Nov 16 (Reuters) – Cryptocurrency lender Genesis Global Capital on Wednesday stopped refunding customers citing the sudden failure of cryptocurrency exchange FTX, while FTX founder Sam Bankman-Fried faces a lawsuit, court documents showed.
FTX filed for US bankruptcy protection on Friday after traders pulled $6 billion from the platform in three days and rival exchange Binance backed out of a bailout deal. After multiple tweets and interviews from Bankman-Fried, FTX said it had “no ongoing role” at the company and was not speaking on its behalf.
FTX’s implosion sent ripples through the industry, disrupting the liquidity of firms that were once one of the world’s largest cryptocurrency exchanges and prompting investigations by regulators in several countries.
Lawmakers from the US Congress said on Wednesday that they plan to hold hearings on the FTX before the end of the year, while the New York Department of Financial Services is monitoring the situation at Genesis.
Treasury Secretary Janet Yellen said on Wednesday that more effective oversight of cryptocurrency markets is needed to address risks “at the heart of the cryptocurrency market turmoil seen last week” and urged Congress, although she did not directly name the FTX. act quickly.
Digital Currency Group, the venture capital firm that is the primary parent of Genesis as well as cryptocurrency manager Grayscale, said on Twitter that Genesis’ decision to stop payments was “in response to extreme market dislocation and a loss of industry confidence.” FTX explosion.”
Genesis, which also offers cryptocurrency trading and custody services through an unaffected affiliate, had only $2.8 billion in active loans at the end of the third quarter, according to the company’s website.
Genesis’ suspension “has no impact on the business operations of DCG and our other wholly-owned subsidiaries,” the company said.
Still, the world’s largest bitcoin fund, Grayscale Bitcoin Trust ( GBTC.PK ), fell almost 7% on Wednesday, while bitcoin fell 2.6% to $16,400, down nearly 20% this month.
Crypto exchange Gemini, founded by the Winklevoss twins, said its profit-making “Win” program, which uses Genesis as a lending partner, could not secure customer returns.
Several other crypto firms, including Crypto.com and stablecoin Tether, said on Wednesday they had no exposure to Genesis.
Genesis is not alone in facing the consequences of FTX’s collapse.
Crypto lender BlockFi, which previously admitted it had significant exposure to FTX, plans to lay off employees as it prepares to file for bankruptcy, the Wall Street Journal reported Tuesday.
Meanwhile, US court documents showed that Bankman-Fried faced legal action in the US from investors who claimed the company’s profit-making crypto accounts violated Florida law.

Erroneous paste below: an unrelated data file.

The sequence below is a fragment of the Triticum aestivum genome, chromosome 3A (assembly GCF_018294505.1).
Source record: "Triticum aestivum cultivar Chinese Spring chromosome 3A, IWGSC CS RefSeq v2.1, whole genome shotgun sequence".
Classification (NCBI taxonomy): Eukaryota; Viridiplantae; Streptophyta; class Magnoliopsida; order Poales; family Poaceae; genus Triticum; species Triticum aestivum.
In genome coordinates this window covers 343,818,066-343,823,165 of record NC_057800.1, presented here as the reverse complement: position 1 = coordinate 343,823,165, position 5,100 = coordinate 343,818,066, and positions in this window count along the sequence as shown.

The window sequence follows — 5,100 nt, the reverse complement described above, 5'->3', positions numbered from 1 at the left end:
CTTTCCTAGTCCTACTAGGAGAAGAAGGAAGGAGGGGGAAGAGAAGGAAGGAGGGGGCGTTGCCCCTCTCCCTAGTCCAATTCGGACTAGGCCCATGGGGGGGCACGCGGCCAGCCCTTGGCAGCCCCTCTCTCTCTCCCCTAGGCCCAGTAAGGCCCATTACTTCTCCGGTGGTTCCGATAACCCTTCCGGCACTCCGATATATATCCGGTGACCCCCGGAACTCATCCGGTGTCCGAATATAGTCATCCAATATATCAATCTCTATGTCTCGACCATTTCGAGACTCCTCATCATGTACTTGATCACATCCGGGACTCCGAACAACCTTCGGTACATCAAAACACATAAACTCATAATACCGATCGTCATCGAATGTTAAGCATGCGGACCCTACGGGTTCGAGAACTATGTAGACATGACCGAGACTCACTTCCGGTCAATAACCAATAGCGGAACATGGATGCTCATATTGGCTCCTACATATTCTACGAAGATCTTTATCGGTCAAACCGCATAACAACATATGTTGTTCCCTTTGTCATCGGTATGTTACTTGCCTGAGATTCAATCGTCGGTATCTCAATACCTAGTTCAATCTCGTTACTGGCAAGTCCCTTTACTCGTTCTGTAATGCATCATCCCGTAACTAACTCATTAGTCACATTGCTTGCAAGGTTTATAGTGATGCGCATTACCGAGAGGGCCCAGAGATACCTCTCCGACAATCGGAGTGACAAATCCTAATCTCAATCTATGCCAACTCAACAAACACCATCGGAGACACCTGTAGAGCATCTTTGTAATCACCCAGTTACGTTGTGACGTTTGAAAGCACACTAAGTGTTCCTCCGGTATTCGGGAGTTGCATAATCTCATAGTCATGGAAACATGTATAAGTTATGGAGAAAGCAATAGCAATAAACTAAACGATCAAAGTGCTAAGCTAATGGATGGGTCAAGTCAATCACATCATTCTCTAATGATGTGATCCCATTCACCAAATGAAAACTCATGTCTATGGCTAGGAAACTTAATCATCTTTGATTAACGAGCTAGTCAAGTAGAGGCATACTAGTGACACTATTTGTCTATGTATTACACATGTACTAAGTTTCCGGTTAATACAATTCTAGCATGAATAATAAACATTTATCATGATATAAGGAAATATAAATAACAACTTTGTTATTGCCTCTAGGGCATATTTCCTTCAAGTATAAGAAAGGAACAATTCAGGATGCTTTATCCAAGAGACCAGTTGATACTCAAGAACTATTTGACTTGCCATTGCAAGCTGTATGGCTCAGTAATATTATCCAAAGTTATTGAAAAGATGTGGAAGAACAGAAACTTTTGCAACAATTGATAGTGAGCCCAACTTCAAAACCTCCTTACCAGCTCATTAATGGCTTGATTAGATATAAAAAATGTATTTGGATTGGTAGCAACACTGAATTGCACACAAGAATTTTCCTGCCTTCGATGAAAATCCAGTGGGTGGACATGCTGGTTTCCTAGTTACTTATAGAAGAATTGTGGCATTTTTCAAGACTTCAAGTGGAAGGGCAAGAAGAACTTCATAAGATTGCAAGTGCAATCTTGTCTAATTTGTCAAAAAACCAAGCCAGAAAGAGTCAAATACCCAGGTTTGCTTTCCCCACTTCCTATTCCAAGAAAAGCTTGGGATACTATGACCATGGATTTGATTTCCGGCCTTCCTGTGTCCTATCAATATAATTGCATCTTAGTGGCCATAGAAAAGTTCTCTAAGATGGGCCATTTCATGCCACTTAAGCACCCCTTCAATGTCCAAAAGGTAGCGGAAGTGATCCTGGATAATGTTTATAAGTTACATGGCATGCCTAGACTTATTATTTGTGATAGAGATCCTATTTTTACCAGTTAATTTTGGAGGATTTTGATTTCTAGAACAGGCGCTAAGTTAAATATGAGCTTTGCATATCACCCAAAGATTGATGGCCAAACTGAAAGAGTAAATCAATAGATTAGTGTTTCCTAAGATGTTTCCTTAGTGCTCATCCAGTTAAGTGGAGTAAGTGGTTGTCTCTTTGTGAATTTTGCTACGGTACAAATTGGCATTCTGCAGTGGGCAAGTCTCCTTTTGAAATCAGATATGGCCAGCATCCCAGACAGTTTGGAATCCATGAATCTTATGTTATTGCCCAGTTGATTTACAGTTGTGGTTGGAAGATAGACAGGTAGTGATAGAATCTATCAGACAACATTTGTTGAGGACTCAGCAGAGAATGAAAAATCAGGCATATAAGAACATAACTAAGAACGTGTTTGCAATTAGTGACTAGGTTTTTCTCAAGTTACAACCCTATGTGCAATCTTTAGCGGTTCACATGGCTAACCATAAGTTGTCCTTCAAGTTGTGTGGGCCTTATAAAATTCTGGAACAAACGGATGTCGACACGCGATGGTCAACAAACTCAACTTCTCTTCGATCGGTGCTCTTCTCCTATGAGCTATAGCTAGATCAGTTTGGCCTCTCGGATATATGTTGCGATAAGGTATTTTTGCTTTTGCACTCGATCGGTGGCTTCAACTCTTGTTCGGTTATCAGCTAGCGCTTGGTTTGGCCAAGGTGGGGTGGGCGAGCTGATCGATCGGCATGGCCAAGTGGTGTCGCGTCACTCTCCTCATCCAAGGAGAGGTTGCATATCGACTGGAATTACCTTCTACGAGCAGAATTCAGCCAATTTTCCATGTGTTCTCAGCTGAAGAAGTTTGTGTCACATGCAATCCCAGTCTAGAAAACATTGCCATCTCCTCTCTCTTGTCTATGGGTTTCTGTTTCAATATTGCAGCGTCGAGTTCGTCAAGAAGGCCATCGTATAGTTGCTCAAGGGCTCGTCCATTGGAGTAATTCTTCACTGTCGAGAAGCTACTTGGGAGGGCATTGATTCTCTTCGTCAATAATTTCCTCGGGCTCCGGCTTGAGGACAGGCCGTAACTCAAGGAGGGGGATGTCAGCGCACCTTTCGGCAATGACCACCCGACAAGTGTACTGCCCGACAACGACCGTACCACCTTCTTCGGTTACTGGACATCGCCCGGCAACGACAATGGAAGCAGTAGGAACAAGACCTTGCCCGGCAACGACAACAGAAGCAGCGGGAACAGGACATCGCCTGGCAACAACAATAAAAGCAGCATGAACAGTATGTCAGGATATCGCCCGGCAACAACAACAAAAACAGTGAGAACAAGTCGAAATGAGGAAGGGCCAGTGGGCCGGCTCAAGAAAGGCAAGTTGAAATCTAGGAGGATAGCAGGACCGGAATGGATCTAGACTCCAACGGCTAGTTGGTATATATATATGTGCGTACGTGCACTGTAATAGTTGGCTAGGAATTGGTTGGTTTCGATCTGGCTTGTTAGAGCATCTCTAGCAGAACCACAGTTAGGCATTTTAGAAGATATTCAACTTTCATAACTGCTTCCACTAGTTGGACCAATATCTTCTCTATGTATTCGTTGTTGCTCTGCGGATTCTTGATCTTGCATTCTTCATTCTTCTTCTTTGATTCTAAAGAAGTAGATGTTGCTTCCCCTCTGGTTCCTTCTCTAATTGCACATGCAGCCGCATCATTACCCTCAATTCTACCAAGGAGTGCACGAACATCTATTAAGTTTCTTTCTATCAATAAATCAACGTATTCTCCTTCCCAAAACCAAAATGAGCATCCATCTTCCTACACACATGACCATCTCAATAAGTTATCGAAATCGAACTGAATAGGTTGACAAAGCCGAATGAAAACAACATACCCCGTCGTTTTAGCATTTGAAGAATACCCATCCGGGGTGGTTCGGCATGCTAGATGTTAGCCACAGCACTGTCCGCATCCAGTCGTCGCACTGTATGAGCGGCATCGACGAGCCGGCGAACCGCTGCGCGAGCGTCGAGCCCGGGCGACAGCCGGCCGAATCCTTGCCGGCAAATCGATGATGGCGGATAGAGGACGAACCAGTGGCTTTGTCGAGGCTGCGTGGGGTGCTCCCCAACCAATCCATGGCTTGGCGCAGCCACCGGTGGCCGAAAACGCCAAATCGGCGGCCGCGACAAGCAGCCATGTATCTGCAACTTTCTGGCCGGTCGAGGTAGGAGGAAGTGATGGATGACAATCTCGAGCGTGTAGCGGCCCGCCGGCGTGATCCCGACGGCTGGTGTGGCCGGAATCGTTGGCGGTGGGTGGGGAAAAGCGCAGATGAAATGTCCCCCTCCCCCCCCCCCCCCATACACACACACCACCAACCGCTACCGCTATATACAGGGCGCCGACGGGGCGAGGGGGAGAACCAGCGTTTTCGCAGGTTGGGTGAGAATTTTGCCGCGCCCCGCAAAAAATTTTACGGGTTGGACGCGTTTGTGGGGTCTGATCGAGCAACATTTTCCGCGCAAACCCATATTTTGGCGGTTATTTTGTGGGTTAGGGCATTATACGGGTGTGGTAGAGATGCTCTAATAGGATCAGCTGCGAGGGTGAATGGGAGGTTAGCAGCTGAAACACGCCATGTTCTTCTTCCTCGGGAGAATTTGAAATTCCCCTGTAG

The proposed class action lawsuit, filed in Miami on Tuesday, alleges that the FTX income accounts are unregistered securities illegally traded in the United States.
The lawsuit also seeks damages from several celebrities who helped promote FTX, including National Football League quarterback Tom Brady and tennis star Naomi Osaka.
Representatives for Bankman-Fried, Brady and Osaka did not immediately respond to requests for comment.
The US and Bahamian governments discussed the possibility of bringing Bankman-Fried to the US for questioning, Bloomberg reported on Tuesday.
But Bahamas Police Commissioner Clayton Fernander said Wednesday on the sidelines of a police meeting in Nassau that police had not interviewed or met with Bankman-Fried and that Fernander had not been in contact with U.S. authorities. issue.
The liquidation of the FTX group is proving contentious as the exchange’s Bahamas-based liquidators filed a Chapter 15 filing in a US bankruptcy court in New York on Tuesday, challenging the validity of the US bankruptcy proceedings.
The liquidators, appointed by a Bahamas judge on November 10, said that because their filing came before FTX filed for bankruptcy in the United States, they were the only ones authorized to open bankruptcy proceedings for FTX and its affiliates.
Many FTX group companies with more than 100,000 and possibly more than 1 million creditors are involved in US bankruptcy proceedings.
Elsewhere, cryptocurrency exchange Binance said it did not contribute to the collapse of FTX in response to hearings on the crypto industry by a British parliamentary committee.
When FTX’s problems emerged last week, Binance first said FTX would sell its FTT token, then signed a non-binding letter of intent to buy FTX’s non-US assets before backing out of the deal.
The US House Financial Services Committee said Wednesday it plans to hold a hearing in December to investigate the FTX bankruptcy.
Reporting by Alun John and Elizabeth Howcroft in London, Hannah Lang and Chris Prentice in Washington, John McCrank and Dietrich Knauth in New York, Jasper Ward and Mehnaz Yasmin in the Bahamas, Bangalore; Edited by Lananh Nguyen, Jane Merriman, and Matthew Lewis
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